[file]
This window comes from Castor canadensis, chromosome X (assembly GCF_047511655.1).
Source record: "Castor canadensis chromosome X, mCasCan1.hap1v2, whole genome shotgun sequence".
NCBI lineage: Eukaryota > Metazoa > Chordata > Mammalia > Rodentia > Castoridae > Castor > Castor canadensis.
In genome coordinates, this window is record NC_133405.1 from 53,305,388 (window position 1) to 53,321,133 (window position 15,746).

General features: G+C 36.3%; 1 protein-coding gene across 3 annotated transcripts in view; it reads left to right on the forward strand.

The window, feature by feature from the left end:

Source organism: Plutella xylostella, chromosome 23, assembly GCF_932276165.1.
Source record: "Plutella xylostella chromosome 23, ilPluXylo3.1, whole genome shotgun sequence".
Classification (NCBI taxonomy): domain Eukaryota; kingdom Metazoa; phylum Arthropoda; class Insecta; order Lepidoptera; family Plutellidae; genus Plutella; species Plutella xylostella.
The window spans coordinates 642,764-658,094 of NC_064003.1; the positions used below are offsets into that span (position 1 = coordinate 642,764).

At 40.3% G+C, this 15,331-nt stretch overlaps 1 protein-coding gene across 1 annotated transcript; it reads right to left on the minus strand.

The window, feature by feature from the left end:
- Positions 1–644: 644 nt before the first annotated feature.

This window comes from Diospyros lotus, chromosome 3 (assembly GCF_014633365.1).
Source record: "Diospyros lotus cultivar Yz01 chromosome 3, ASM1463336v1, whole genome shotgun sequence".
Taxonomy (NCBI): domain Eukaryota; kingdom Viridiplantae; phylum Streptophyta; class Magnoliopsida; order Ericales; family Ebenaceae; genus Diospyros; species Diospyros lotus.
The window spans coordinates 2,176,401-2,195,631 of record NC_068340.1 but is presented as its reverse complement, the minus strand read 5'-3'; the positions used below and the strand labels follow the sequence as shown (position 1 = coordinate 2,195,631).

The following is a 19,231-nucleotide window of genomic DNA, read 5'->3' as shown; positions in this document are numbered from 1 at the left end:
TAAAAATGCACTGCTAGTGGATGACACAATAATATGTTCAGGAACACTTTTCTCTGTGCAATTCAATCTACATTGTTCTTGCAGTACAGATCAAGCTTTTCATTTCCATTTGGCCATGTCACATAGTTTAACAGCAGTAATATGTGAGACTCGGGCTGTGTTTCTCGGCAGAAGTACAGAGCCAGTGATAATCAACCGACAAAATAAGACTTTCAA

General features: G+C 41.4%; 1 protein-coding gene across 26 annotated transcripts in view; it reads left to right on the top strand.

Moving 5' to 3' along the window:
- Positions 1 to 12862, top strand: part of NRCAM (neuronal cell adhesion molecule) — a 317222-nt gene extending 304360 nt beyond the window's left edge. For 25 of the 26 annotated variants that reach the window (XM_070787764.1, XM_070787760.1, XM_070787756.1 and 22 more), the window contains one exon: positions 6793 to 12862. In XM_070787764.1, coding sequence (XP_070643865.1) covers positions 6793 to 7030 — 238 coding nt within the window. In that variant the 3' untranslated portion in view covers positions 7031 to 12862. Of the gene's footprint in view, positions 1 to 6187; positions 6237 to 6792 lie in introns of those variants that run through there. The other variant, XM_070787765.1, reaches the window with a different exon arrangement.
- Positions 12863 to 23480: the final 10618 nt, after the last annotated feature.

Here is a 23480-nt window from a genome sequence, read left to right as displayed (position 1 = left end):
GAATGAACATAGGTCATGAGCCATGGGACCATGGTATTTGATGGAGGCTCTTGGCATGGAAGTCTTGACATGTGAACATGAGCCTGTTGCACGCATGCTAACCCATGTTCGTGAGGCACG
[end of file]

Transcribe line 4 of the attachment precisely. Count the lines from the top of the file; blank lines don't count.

In genome coordinates, this window is record NC_133405.1 from 53,305,388 (window position 1) to 53,321,133 (window position 15,746).